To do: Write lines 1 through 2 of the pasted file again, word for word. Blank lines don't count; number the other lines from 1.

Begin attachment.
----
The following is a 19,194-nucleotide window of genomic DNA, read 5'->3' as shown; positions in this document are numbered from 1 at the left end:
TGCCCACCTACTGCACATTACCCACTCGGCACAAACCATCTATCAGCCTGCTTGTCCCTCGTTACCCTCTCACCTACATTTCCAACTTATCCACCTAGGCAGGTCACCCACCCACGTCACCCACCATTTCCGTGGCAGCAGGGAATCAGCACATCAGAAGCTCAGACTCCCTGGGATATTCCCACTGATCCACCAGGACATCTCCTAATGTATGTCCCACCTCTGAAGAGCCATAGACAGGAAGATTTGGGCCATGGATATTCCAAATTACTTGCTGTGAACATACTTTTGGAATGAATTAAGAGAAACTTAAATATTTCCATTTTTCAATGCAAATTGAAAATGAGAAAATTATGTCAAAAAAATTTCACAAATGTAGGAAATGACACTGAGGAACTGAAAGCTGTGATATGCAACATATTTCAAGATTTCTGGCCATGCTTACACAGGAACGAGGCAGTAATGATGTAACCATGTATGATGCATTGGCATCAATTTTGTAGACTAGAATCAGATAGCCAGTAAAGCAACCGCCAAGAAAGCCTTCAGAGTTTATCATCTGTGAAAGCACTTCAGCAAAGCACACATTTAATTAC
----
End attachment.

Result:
The following is a 19,194-nucleotide window of genomic DNA, read 5'->3' as shown; positions in this document are numbered from 1 at the left end:
TGCCCACCTACTGCACATTACCCACTCGGCACAAACCATCTATCAGCCTGCTTGTCCCTCGTTACCCTCTCACCTACATTTCCAACTTATCCACCTAGGCAGGTCACCCACCCACGTCACCCACCATTTCCGTGGCAGCAGGGAATCAGCACATCAGAAGCTCAGACTCCCTGGGATATTCCCACTGATCCACCAGGACATCTCCTAATGTATGTCCCACCTCTGAAGAGCCATAGACAGGAAGATTTGGGCCATGGATATTCCAAATTACTTGCTGTGAACATACTTTTGGAATGAATTAAGAGAAACTTAAATATTTCCATTTTTCAATGCAAATTGAAAATGAGAAAATTATGTCAAAAAAATTTCACAAATGTAGGAAATGACACTGAGGAACTGAAAGCTGTGATATGCAACATATTTCAAGATTTCTGGCCATGCTTACACAGGAACGAGGCAGTAATGATGTAACCATGTATGATGCATTGGCATCAATTTTGTAGACTAGAATCAGATAGCCAGTAAAGCAACCGCCAAGAAAGCCTTCAGAGTTTATCATCTGTGAAAGCACTTCAGCAAAGCACACATTTAATTAC